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Arcadia, No. 2 - Part 1

As we settled into our bewildering lives at Santa Anita, clashing mess bells dictated our days. Clang, clang, ding, ding, bong, ka-ching—a mishmash of rhythms and tones rang out three times a day. In the evenings we surrendered ourselves to the block captain making bed-checks. The first few weeks he knocked and poked his head in and counted each of us, but later he simply tapped on the door and asked us to verify our number. “Yes, we’re here,” one of us would answer, but sometimes my father was missing. We wouldn’t have known what to say if he looked in and saw only three of us.

Santa Anita Assembly center, Arcadia, California. (Photo: The U.S. National Archives)

Monday was inspection day. We dragged our belongings outside onto the asphalt. Only beds remained inside. Sometimes, though, the police walked in and felt beneath the mattresses. They checked the goods spread on the street and confiscated anything on the contraband list, sometimes more. Radios and cameras were banned outright. A photographer with a studio in Nihonmachi had constructed a camera from found objects and hoped that his Caucasian assistant would bring him some lenses, but his partner had fled with all the equipment. Undaunted, he constructed a simple camera. A friend smuggled in film then returned to retrieve it and have it developed. The government banned photos that recorded life within the assembly centers, so the police desperately tried to find the camera before more photographs were taken. Soon they suspected everyone of sneaking in photographic materials. The police rifled through boxes, pillows, suitcases—sometimes even the pockets or the clothes we wore.

Nanda, kore? What is this?” O-mi san toed the pajamas that I had folded into an imaginary sleeping figure, one sleeve tucked under the collar, legs bent at the knees.
“My pajamas, Mr. O-mi,” I said.
“ Don’t be smart,” he growled.
“What?”
“Do it right.”
“I don’t know...” I began before I glimpsed my mother’s warning glance.
“Yes, Mr. O-mi.” I picked up the pajamas and gathered them into a bundle.

When everything was hauled back into our room I folded my pajamas on my bed into another figure—arms raised in surrender, legs splayed.

“I give up, Mr. O-mi, O-mi-oni, O-mi-oni, Mr. O-ni devil,” I chanted and stretched my arms toward the ceiling.
“Mom, the white police don’t care how sloppy our stuff is. Why do the Japanese P.D.’s fuss so much?”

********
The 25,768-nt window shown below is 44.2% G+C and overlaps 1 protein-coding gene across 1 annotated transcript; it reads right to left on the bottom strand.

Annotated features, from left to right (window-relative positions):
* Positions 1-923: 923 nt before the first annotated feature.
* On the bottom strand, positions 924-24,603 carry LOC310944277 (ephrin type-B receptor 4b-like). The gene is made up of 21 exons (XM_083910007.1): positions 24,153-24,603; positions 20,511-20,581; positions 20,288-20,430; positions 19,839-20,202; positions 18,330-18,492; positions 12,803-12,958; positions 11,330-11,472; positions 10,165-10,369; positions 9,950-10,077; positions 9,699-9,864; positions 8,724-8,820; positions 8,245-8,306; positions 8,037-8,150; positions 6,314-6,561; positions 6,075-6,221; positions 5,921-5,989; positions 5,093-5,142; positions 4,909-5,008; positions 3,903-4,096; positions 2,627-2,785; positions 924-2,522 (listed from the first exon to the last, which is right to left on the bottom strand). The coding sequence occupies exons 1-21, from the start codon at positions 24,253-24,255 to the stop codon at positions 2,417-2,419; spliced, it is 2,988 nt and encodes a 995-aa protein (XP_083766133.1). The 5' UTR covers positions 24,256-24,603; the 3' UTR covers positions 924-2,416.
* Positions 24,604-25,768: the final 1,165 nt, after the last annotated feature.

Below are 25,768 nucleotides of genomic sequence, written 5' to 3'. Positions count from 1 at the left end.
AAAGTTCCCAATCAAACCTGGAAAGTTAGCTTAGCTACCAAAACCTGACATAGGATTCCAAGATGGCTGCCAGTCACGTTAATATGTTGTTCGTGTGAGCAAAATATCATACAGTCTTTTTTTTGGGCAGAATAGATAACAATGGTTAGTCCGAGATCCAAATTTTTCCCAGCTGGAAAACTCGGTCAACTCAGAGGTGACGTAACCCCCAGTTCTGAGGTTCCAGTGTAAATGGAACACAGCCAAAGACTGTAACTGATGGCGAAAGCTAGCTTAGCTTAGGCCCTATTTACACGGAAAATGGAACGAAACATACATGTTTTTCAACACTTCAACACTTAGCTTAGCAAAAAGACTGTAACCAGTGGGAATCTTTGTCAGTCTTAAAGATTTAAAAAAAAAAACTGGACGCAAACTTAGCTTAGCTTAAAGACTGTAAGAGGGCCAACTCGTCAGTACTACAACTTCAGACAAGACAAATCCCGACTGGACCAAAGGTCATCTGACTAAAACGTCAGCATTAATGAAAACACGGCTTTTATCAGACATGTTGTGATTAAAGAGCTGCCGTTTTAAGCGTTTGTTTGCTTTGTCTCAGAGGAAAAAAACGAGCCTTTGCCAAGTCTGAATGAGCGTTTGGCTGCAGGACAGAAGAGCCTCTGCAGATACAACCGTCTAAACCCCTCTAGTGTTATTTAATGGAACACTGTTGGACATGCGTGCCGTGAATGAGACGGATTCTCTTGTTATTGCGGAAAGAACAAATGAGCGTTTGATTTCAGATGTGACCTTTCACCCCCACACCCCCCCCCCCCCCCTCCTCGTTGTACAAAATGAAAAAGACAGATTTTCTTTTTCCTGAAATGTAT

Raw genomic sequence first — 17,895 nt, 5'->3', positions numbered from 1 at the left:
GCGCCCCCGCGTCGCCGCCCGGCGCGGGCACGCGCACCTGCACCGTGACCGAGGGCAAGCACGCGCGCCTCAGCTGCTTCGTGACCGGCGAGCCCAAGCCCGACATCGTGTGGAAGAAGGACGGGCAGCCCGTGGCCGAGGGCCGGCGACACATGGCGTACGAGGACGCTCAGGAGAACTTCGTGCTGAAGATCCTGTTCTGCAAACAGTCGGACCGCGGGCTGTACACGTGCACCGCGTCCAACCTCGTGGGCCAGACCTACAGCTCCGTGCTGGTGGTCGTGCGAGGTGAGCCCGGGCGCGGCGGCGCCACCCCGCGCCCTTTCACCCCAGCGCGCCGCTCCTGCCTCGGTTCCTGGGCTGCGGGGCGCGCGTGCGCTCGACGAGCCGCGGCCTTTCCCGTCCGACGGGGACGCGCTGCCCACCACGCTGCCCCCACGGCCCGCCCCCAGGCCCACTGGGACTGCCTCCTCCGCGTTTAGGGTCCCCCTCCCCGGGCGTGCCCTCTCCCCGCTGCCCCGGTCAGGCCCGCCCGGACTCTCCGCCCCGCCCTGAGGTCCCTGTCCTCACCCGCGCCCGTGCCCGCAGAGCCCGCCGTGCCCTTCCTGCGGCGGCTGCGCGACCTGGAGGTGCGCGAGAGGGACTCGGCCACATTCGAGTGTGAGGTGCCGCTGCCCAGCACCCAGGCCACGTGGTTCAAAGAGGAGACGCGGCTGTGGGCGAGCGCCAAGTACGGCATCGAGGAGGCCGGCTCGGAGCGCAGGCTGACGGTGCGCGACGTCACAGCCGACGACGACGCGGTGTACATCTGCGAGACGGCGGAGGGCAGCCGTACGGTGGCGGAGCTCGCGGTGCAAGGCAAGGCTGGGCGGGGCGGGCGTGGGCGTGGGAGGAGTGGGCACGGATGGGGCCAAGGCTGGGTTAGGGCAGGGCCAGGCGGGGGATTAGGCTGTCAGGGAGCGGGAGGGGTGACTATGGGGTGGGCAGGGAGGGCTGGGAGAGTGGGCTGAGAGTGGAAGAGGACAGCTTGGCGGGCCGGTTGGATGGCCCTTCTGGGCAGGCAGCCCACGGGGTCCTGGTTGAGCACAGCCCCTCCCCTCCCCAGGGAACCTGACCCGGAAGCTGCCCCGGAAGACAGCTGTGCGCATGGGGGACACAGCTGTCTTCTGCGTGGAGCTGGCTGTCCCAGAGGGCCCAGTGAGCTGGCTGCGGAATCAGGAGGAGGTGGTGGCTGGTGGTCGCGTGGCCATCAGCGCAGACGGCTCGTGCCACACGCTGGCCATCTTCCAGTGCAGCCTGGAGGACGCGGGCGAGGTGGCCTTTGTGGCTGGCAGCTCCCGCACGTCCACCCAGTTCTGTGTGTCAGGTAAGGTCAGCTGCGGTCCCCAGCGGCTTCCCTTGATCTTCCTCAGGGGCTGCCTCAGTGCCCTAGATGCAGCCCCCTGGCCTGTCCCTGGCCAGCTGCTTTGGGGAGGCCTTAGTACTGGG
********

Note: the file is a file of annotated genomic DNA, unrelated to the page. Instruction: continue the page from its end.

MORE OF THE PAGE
“I don’t know, but look, this time they took my sewing needles. Kanten sakana beetsu!”

“Mama!” My mother seldom used this fractured phrase. I told her we’d find new ones, but I didn’t know how. Some lucky people had “outside” friends bring them supplies—clothes, books, flashlights—but we weren’t one of those lucky ones. My parents had neither the time nor the know-how to make Caucasian friends. They worked for white people; they didn’t socialize with them.

“The police take anything they want.” My mother cried as she hit the wall with her fist.
“Do they really sell the stuff on the outside?” I asked.
“Who told you that?”
“Someone at school.”
“When Japanese take from other Japanese something is very wrong. Japanese always support each other. We must stand together.”
“That’s why people call them ‘inu,’” I said.
Baka inu,” my mother emphasized.

The Issei were frugal. They ripped apart rice sacks and sewed them into underwear. They mended and re-mended sheets until they resembled patchwork. They took apart old dresses and transformed them into children’s clothes or pajamas. A few needles could do all of that. My mother told me how her mother made her count the number of pins and needles before she began a project, then re-count them before putting the project away. If a single pin were missing she had to find it before she could eat or go to bed.

Yes, a needle was a very precious thing, but the police didn’t care. They exerted their puffed up authority by taking needles.

Part 2 >>

Author’s note:

This is chapter 3 from an upcoming publication titled “18286.” The watercolors, photographs, and pictures which accompany each chapter, and are an integral part of the manuscript, are not included here. I have freely used dreams and imagination to augment lapses in memory, but the episodes are true. I have researched events and dates of historical events for accuracy.

 

© 2010 Lily Yuriko Nakai Havey

assembly center california issei personal history santa anita World War II